Get ready. Today kicks off the Associated Students of CSU
elections. For the next two weeks candidates will be revealing
their platforms on how they want to improve student life on
They’ll talk about how they want to change things or how they
want to improve what we have already or how bad it is now and how
they have the plan to fix it.
They’ll make promises about things over which they have no
power. Despite having the title of a student government, the
Associated Students of CSU does not really govern much of anything
Look at the senate, which is comprised of representatives of the
colleges, including the Intra-university and the graduate school.
The senators spend hours every Wednesday night debating bills and
resolutions that really have no authority outside of ASCSU. In rare
and extreme cases, the senate approves or disapproves of requests
of more than $25,000 from Student Funding Board and an increase
above the Consumer Price Index from Student Fee Review Board. But
withstanding those exceptions and internal affairs matters,
legislation that comes out of the senate chambers is merely
recommendations and suggestions and opinions.
Yes, you can argue ASCSU legislation represents the voice of the
students, but you can also argue, specifically I would argue, that
overall senators don’t meet with their constituents and senate
outreach is paid with merely lip service.
I have yet to have a senator ask me about any issues. I can’t
recall that last time I saw a senator on the Plaza or in the Clark
Building asking students what they think about the academic bill of
rights or other important issues debated in the senate.
Let’s look at the prized president and vice president positions.
The president of ASCSU gets to dress sharply, invited to a lot of
dinners and sits through a lot of meetings, representing the
student body. But despite he or she doesn’t have a vote in most of
those meetings. I lived with the last year’s ASCSU president, Dave
Bower, and he did care about CSU and put in hours and hours of
effort in doing the best he could. But ultimately, the ASCSU
president is powerless outside his office. The president is a
non-voting member of the Board of Governors of the CSU System.
The only real power the ASCSU president has is the power over
Transfort. The ASCSU president signs the agreement Transfort has
with CSU. He or she decides the amount of student fees Transfort is
allocated. Previously, Transfort received a percentage of student
fees, but now the public transportation company receives a flat
If I were running for president, which I debated doing before
ultimately deciding staring at a blank wall would be a better use
of my time, I would simply have Transfort fund my election campaign
in exchange for guaranteeing they would be funded next year.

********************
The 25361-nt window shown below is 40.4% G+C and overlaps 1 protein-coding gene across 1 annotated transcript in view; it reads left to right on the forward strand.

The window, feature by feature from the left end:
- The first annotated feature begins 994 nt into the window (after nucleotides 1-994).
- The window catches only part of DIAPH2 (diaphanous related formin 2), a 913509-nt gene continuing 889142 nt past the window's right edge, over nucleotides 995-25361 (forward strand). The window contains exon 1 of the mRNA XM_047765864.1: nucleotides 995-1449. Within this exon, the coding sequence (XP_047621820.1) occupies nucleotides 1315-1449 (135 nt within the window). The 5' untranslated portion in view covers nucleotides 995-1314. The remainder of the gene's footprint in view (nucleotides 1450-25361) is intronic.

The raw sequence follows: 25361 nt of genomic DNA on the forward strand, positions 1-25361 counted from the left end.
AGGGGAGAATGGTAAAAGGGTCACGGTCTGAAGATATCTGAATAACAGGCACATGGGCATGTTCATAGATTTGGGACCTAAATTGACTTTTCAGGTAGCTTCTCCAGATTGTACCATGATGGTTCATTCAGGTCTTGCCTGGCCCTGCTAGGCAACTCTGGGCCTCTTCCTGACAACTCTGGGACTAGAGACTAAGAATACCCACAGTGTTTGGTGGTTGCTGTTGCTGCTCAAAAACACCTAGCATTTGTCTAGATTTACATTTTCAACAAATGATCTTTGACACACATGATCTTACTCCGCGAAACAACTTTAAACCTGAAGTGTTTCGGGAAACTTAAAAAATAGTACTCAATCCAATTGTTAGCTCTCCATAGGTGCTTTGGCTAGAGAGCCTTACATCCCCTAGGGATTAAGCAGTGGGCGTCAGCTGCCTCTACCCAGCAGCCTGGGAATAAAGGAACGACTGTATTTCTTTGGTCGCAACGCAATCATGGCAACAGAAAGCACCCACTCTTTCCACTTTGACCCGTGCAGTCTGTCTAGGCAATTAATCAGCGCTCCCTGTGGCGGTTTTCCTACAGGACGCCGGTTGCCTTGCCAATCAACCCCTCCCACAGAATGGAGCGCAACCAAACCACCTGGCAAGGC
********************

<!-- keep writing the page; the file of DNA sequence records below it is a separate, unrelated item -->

The vice president of ASCSU chairs the senate and the Student
Fee Review Board. Taking a look in the student planner that ASCSU
distributes every year for free (if you consider using student fees
to be free) you will see the breakup of how student fees are
distributed. Athletics, the health center, the recreation center,
among others – including Student Media (in which the Collegian
receives roughly 8 percent of its budget) receive a portion of
student fees every year. SFRB reviews each entity that receives
student fees – hence the name – and ensures that student fees are
spent appropriately and the board also approves any increases a
department asks for above the CPI.
Anything the SFRB does has to be approved first by Linda Kuk,
the vice president for Student Affairs, and then sent to the
Executive Budget Committee and then signed off by the Board of
Governors. Do you think these bodies would allow SFRB to just
decide not to fund, let’s say, athletics, for a year? No, the SFRB,
which the ASCSU vice president merely chairs, is only an overseer
of the student fee allocation.
The message of this column is students need to be cautious of
promises made during the next two weeks. During elections,
candidates rely on the power of illusion to sell their platforms.
Candidates will try to win votes by answering questions with ways
they can fix problems on campus, but in reality, in most scenarios,
they don’t have the power or the capabilities.
Recently, the Association for Student Activity Programming had
its elections for executive director. ASAP receives its funding
through ASCSU and could arguably be called the fourth branch of
ASCSU, but no one really knows for sure. Every dollar ASCSU spends,
save for the money it makes itself, is from student fees. But
students don’t get a say in who controls programming, or the lack
of programming, on campus. ASAP’s own members vote it its executive
If you ask me, it is inappropriate for a student organization
that operates almost solely on student fees to not allow students
to vote on who leads it. When an organization does internal voting
for the president, inside politics and quid pro quo can affect the
voting outcome, which can prevent the right person for the job
actually getting the job. I am not accusing ASAP of anything; I am
simply saying internal voting can lead to these problems and it is
not fair that students do not get a say in who leads ASAP.
Hopefully, ASAP will change the way it does voting, but unless
more students than just the one writing this column voices
opposition, I doubt it will.
Chris is the opinion editor for the Collegian. He is hosting CSU
Idol, which is produced by ASAP.